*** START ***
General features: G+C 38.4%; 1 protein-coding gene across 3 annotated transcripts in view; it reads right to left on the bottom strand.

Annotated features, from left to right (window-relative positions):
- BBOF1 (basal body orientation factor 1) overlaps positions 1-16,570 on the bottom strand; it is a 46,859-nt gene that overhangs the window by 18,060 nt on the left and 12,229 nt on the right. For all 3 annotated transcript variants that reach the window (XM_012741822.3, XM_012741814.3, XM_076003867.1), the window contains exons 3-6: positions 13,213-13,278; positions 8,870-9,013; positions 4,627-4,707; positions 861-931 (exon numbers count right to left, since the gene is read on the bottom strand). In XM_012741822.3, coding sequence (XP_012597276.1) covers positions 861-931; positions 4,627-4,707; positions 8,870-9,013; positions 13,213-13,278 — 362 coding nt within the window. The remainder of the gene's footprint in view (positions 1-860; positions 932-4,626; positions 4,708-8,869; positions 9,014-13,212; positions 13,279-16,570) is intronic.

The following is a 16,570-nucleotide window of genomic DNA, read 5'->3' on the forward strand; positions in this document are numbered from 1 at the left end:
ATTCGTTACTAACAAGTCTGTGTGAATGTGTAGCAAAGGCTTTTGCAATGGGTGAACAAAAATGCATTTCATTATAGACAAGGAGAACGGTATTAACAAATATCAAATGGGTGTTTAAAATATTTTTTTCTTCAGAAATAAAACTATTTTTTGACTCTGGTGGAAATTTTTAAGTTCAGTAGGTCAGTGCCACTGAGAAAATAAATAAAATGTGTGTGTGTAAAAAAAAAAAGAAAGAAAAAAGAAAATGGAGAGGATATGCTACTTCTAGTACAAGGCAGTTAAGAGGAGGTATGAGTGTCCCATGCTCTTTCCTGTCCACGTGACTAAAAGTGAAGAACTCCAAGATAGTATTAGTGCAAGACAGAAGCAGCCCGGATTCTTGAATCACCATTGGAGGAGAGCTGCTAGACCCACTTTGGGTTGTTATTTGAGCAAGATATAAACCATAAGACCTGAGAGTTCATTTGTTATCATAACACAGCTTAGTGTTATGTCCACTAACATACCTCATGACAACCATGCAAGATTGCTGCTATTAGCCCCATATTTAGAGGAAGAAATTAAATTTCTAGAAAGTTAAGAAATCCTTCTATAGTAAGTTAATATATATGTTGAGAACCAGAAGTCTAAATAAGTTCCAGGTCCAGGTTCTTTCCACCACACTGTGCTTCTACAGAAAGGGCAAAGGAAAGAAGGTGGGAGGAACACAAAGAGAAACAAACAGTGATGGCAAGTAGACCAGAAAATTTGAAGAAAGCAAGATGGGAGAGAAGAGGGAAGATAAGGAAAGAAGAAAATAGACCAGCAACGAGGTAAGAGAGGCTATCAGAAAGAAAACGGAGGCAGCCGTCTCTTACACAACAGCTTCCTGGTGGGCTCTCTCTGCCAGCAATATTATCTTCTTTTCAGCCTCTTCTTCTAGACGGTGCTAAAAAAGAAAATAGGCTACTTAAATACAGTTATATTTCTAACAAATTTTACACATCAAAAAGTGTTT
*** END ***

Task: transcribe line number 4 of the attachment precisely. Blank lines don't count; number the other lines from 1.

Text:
The following is a 16,570-nucleotide window of genomic DNA, read 5'->3' on the forward strand; positions in this document are numbered from 1 at the left end: